Windows 11 introduced Segoe UI Variable which has display, text, and small faces designed for specific font sizes. The glyphs have been redrawn moving away from the humanist design in favour of a more geometric look.[17]


Segoe UI is optimized for Vista's default ClearType rendering environment, and it is significantly less legible when ClearType is disabled, except at key user interface sizes (8, 9 and 10 point) where Segoe UI has been hinted for bi-level rendering. The standard font size increased to 9 point in Windows Vista to accommodate for better layout and readability for all languages.

The Windows Vista version of Segoe UI (version 5.00) contains complete Unicode 4.1 coverage for Latin, Greek, Cyrillic and Arabic (Romans only), totaling 2843 glyphs in the regular weight.

Segoe UI uses distinct cursive italic script, whereas Frutiger and Helvetica use oblique type for italics.



Other Segoe fonts

Segoe Script
The article on cats in English Wikipedia for sample of Segoe Script

Other members of the Segoe family include:

At one time, Microsoft also posted a package called Print Ad for Microsoft Dynamics Business Management Solutions Brief Description to the Microsoft downloads center. The package included TrueType and PostScript Type 1 beta versions of the Segoe branding fonts along with PowerPoint templates and marketing material.[29]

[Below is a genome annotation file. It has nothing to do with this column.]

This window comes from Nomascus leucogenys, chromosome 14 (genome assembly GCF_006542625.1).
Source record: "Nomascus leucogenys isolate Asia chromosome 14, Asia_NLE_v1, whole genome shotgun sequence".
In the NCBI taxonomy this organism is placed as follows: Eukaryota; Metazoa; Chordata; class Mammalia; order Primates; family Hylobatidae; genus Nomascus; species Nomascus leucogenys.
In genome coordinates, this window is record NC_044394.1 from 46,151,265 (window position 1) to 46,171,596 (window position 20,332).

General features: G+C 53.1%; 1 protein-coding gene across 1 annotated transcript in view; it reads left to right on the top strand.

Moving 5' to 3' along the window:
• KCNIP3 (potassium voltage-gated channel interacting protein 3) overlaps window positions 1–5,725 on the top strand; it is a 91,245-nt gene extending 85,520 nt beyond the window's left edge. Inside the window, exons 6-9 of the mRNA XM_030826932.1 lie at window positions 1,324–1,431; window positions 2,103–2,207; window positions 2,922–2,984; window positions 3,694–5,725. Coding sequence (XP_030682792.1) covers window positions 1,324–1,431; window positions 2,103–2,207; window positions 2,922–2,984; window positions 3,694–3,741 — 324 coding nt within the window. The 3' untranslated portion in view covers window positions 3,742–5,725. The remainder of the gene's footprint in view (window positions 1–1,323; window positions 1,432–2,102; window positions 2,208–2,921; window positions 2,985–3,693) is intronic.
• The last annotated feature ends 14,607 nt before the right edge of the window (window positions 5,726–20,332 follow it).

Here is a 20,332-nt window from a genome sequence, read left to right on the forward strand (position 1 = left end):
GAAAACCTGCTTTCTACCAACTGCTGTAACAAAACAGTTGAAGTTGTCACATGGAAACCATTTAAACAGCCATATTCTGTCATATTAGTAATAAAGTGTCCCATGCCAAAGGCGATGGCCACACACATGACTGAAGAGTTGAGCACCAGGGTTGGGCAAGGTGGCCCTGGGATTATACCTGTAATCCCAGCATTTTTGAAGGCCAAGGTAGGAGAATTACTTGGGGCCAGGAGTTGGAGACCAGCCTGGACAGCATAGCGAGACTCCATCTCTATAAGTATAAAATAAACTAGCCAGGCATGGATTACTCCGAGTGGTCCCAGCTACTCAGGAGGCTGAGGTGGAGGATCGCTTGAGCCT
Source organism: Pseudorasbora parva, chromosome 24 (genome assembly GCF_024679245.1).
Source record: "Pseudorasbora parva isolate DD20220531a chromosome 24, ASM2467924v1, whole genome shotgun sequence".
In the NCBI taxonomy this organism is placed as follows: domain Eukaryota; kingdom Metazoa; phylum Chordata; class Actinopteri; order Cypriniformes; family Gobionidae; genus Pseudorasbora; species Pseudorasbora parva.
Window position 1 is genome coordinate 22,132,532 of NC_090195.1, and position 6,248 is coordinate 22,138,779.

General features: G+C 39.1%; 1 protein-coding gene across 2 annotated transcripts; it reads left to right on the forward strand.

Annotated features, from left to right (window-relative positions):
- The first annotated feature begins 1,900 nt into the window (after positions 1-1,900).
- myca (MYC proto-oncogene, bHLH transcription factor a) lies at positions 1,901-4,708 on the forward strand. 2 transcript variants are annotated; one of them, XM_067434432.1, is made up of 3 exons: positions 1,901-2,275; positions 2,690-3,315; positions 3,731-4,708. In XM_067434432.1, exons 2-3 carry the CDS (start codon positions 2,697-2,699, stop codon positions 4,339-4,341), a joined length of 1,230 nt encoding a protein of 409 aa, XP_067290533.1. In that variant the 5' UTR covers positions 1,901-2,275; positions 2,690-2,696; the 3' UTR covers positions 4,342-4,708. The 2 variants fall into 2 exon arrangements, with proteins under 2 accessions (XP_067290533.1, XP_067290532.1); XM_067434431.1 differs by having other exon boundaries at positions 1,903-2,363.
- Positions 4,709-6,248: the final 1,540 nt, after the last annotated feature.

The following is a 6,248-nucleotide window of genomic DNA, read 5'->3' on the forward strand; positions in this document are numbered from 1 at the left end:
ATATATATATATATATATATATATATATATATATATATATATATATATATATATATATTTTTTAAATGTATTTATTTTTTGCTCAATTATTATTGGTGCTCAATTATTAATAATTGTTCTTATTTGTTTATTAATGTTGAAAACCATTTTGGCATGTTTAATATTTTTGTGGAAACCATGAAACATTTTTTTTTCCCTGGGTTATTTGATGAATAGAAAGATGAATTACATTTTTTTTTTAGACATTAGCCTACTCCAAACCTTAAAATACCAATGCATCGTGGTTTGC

Windows Phones also include a more customized version called Segoe WP N which is designed with more clarity and narrow to enhance their take on ClearType.

Related fonts

Designer(s)Aaron Bell[30]
FoundryMicrosoft Typography
Date released2015
LicenseSIL Open Font License

Microsoft released Selawik as a metric-compatible[a] Segoe UI replacement, and Symbols as a Segoe UI Symbols and Segoe MDL2 Assets fall-back, under SIL OFL in 2015. These fonts are used in WinJS and Winstrap.[31] Selawik is also one of Microsoft's recommended fonts for UWP apps.[32]

The same text using Segoe UI and Leelawadee

The Latin glyphs from Segoe and Segoe UI can also be found in the following Microsoft font families: Malgun Gothic (Korean), Microsoft JhengHei (Traditional Chinese), Microsoft YaHei (Simplified Chinese), Gisha (Hebrew), Leelawadee (Thai). In Windows 7, they are also found in Ebrima (N'Ko, Tifinagh, Vai), Khmer UI (Khmer), Lao UI (Lao), Microsoft New Tai Lue (Tai Lue), Microsoft PhagsPa (Phags-pa), Microsoft Tai Le (Tai Le).

In these fonts, some of the glyph shapes diverge significantly from Segoe UI and the Frutiger / Myriad model and are in some ways more calligraphic. In Gisha and Leelawadee, the capital ‘M’ is narrower, and has a raised apex, the lowercase ‘i’ and ‘l’ have tails, and the capital ‘I’ has no serifs. These characteristics are also seen in Segoe UI italic.

See also


  1. ^ kerning does not match as of Oct 2016


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  2. ^ "Decision of the Invalidity Division (pdf)" (PDF). Office for the Harmonization in the Internal Market. February 6, 2006. Archived from the original (PDF) on May 8, 2006. Retrieved July 31, 2006.